Leshan 36.00 0.010 3.80 88.00 8.00 5.00 55.00 9.20
      Meishan 47.00 0.023 5.80 77.00 5.00 3.00 80.00 9.00
      Zigong 38.00 0.018 4.70 92.00 9.00 6.00 80.00 9.20
      Liangshan 38.00 0.012 3.80 89.00 10.00 2.00 85.00 10.00
      Panzhihua 47.00 0.027 5.50 77.00 12.00 4.00 75.00 8.30
      Yibin 40.00 0.011 4.00 78.00 18.00 4.00 100.00 8.00
      Luzhou 46.00 0.010 6.00 70.00 18.00 4.00 125.00 10.00
      Neijiang 42.00 0.020 5.00 75.00 20.00 5.00 125.00 8.50
      Ziyang 49.00 0.030 6.00 70.00 20.00 7.00 100.00 9.80
    • Using (1) and Table 1, the data was processed, standardized and normalized for discrete processing, after which discretization was conducted. Formula (2) was then used to define the segmentation points to finally determine the discretization width.

      Ten relief materials storage areas were selected as the research objects with the domain U, $ U:{x_i},(i = 1,2, \cdot \cdot \cdot ,10)$. Each first-class management indicator $ {C_i},(i = 1,2, \cdot \cdot \cdot ,6)$ represented the i-th process in the emergency supply chain, and $ {C_{ij}},(i = 1,2, \cdots\! ,6,\;j = 1,2,3,4)$ was the second-class index attribute corresponding to each level′s indicator. Decision attribute set D indicated the importance degree of the supply chain management indicators for the selection of the reserves. $ D = \left\{ {1,2} \right\} = \left\{ {{\rm{Unimportant}},}\right.$$ \left.{\rm{important}} \right\}$. From the standardization of the data table and the discrete processing, the management information system decision table was established, as shown in Table 2.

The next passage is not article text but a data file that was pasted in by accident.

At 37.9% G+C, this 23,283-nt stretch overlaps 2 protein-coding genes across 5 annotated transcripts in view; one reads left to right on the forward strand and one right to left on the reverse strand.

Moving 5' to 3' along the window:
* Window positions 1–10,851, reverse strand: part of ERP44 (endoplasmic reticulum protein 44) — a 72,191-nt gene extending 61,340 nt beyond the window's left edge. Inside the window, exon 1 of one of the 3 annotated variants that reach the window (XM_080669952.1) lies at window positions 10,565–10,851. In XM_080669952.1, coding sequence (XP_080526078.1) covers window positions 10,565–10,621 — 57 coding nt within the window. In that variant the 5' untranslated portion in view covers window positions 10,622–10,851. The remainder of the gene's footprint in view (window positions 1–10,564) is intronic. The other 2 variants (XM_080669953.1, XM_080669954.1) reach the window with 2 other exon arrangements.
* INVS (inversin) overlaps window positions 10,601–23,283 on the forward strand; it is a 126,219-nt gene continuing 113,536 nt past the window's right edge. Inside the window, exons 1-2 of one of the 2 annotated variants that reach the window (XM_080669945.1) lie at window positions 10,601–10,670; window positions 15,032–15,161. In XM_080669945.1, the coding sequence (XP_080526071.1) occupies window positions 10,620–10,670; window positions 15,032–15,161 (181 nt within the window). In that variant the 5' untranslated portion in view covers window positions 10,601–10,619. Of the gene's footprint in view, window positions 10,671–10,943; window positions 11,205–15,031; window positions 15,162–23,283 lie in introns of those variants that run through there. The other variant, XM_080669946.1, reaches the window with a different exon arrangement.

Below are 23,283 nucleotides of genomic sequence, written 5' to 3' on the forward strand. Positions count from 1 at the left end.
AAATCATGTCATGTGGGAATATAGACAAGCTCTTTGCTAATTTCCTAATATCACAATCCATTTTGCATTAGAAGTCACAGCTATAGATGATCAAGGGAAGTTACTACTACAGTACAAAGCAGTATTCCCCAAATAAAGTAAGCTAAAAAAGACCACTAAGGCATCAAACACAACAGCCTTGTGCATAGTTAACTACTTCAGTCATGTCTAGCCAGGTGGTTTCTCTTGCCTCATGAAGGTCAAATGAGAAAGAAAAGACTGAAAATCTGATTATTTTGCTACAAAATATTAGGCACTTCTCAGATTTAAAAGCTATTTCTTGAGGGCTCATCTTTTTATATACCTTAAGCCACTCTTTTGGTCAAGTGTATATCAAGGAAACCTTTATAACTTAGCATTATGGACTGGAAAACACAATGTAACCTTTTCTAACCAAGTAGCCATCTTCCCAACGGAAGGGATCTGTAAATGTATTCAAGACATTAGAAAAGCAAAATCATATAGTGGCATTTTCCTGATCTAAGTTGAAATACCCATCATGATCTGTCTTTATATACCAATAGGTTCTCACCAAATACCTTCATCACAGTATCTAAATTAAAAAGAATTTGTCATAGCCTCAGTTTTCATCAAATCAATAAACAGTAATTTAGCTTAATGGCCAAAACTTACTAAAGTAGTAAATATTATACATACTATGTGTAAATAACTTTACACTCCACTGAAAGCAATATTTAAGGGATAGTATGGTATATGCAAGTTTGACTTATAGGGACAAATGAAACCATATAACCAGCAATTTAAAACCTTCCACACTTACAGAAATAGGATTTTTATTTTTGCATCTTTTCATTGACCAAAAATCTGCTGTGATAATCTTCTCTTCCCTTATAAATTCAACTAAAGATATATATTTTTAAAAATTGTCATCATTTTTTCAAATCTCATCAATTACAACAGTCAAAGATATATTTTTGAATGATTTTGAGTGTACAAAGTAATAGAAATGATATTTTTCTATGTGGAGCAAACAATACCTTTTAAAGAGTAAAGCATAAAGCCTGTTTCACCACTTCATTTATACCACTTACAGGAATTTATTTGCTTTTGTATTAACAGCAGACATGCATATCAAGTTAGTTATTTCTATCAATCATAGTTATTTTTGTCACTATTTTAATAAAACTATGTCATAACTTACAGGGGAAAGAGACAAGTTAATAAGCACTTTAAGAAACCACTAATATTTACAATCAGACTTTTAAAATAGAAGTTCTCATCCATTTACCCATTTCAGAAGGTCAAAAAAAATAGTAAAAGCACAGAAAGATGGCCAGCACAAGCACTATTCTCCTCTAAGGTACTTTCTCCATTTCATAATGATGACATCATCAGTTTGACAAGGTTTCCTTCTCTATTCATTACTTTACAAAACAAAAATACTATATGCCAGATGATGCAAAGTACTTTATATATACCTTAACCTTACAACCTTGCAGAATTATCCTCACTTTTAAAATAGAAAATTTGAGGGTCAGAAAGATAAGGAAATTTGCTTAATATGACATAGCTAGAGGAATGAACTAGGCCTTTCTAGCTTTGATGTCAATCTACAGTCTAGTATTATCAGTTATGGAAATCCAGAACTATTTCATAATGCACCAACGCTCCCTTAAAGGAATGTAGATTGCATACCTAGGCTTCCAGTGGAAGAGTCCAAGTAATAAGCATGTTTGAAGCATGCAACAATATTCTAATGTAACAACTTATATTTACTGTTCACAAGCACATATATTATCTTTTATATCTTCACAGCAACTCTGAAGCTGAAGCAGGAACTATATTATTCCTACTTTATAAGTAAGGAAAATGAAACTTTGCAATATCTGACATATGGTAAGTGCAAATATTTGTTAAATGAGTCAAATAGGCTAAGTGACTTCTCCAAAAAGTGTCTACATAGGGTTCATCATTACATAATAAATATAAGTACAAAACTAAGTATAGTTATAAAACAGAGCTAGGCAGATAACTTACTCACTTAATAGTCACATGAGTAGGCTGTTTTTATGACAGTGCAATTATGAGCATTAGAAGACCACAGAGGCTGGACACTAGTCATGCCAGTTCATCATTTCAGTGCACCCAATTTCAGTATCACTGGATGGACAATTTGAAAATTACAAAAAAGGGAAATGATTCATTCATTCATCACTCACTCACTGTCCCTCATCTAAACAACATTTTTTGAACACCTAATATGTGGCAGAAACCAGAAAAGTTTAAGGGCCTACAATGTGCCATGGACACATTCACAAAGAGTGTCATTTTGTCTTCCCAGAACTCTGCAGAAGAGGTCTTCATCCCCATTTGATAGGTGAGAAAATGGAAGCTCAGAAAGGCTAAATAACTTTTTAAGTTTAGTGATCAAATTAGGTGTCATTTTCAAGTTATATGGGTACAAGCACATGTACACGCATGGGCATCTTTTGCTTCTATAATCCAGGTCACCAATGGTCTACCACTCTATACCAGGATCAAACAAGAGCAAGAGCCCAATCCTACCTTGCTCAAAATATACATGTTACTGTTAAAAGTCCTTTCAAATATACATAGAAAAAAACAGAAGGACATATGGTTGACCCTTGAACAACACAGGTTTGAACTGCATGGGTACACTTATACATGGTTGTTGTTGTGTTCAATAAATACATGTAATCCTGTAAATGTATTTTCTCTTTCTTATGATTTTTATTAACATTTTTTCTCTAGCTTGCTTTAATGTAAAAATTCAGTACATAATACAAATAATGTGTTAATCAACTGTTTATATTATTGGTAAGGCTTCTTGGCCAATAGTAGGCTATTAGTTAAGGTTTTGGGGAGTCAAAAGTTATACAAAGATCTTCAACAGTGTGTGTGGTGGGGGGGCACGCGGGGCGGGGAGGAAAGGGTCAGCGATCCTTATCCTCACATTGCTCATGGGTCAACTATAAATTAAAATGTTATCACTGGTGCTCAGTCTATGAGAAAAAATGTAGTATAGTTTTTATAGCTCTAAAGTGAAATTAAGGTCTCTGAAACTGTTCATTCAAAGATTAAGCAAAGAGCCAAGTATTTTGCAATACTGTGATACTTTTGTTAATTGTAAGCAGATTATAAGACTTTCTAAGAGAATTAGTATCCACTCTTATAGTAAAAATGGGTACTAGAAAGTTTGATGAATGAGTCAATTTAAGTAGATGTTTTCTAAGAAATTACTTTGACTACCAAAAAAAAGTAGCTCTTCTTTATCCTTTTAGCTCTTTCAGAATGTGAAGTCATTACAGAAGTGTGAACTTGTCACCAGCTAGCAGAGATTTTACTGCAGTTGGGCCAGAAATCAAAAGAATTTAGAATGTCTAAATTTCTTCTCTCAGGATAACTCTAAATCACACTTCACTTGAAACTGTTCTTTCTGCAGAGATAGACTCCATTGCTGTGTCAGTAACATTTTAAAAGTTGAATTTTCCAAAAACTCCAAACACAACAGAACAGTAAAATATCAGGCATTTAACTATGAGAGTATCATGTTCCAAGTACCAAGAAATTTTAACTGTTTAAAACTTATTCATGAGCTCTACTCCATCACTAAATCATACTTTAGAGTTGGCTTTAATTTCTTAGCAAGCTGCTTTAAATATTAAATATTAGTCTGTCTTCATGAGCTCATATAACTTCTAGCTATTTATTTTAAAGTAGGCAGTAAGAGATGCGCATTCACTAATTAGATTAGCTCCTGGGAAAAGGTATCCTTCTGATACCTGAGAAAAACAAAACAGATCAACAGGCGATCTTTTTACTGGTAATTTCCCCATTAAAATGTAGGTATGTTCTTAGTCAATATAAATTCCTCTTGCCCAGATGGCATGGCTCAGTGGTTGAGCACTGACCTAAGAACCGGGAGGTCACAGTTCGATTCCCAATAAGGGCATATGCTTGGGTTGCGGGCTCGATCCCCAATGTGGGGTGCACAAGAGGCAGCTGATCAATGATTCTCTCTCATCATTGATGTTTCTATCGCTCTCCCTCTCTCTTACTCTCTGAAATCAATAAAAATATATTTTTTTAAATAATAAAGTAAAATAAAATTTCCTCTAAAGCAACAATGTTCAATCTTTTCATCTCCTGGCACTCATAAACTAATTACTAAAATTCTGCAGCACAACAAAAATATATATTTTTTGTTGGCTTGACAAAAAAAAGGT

U
      (Domain)
      C (Conditional attribute) D
      (Decision attributes)
      C1 C2 C3 C4 C5 C6
      C11 C12 C13 C21 C22 C23 C31 C32 C33 C34 C41 C42 C43 C51 C52 C61 C62 C63
      x1 2 2 1 2 1 2 2 2 2 2 2 1 2 1 2 2 2 1 2
      x2 1 1 2 1 2 1 1 1 2 1 1 2 1 2 2 1 2 2 1
      x3 2 2 1 2 1 2 2 2 1 2 2 1 2 1 2 2 2 1 1
      x4 1 1 2 2 2 1 1 1 2 1 1 2 1 2 2 1 2 2 2
      x5 1 1 2 2 2 1 1 1 2 1 1 2 1 2 2 2 2 2 1
      x6 2 2 1 2 1 2 1 2 1 2 2 1 2 1 2 2 2 1 2
      x7 1 1 1 2 1 1 1 2 1 2 1 2 1 1 1 2 1 1 2
      x8 1 1 2 1 1 2 2 1 1 1 2 2 2 1 1 1 1 2 2
      x9 1 1 1 2 1 1 1 2 1 2 1 2 2 1 1 2 1 1 1
      x10 1 1 2 1 1 2 2 1 1 1 2 1 2 1 1 1 1 2 1

      Table 2.  Discrete emergency supply chain management index data decision table

    • Based on Table 2, (3) and (4) were used to reduce the attributes in the decision table and calculate the equivalence classes for the decision attributes and the condition attributes:

      $ \begin{split} U/ind(D) = & \left\{ {\left\{ {{x_1},{x_4},{x_6},{x_7},{x_8}} \right\}} \right.,\\ & \left. {\left\{ {{x_2},{x_3},{x_5},{x_9},{x_{10}}} \right\}} \right\}\\ U/ind(C) = & \left\{ {\left\{ {{x_1}} \right\},\left\{ {{x_2}} \right\},\left\{ {{x_3}} \right\},\left\{ {{x_4}} \right\},\left\{ {{x_5}} \right\},}\right. \\ & \left.\left\{ {{x_6}} \right\},{\left\{ {{x_7}} \right\},\left\{ {{x_8}} \right\},\left\{ {{x_9}} \right\},\left\{ {{x_{10}}} \right\}} \right\}. \end{split}$

      After the equivalence class was determined, the condition attributes were removed and the indiscernibility relationships revealed:

      $ \begin{split} & U/ind(C - {C_{11}}) =\left\{ {\left\{ {{x_1}} \right\},\left\{ {{x_2}} \right\},\left\{ {{x_3}} \right\},\left\{ {{x_4}} \right\},\left\{ {{x_5}} \right\}} \right.,\\ &\quad\quad\quad\quad\quad\quad\quad\quad\;\left. {\left\{ {{x_6}} \right\},\left\{ {{x_7}} \right\},\left\{ {{x_8}} \right\},\left\{ {{x_9}} \right\},\left\{ {{x_{10}}} \right\}} \right\}\\ &\quad\quad \cdots \\ & U/ind(C - {C_{31}}) =\left\{ {\left\{ {{x_1}} \right\},\left\{ {{x_2}} \right\},\left\{ {{x_3},{x_6}} \right\},\left\{ {{x_4}} \right\},} \right.\\ &\quad\quad\quad\quad\quad\quad\quad\quad\;\left. {\left\{ {{x_5}} \right\},\left\{ {{x_7}} \right\},\left\{ {{x_8}} \right\},\left\{ {{x_9}} \right\},\left\{ {{x_{10}}} \right\}} \right\}\\ & \quad\quad\cdots \\ & U/ind(C - {C_{63}}) =\left\{ {\left\{ {{x_1}} \right\},\left\{ {{x_2}} \right\},\left\{ {{x_3}} \right\},\left\{ {{x_4}} \right\},\left\{ {{x_5}} \right\}} \right.,\\ &\quad\quad\quad\quad\quad\quad\quad\quad\;\left. {\left\{ {{x_6}} \right\},\left\{ {{x_7}} \right\},\left\{ {{x_8}} \right\},\left\{ {{x_9}} \right\},\left\{ {{x_{10}}} \right\}} \right\}. \end{split} $

      The positive regions for $ C,\;C - {C_{11}},\;C - {C_{12}},\cdots\!,\;$$ C - {C_{63}}$ for D were then computed: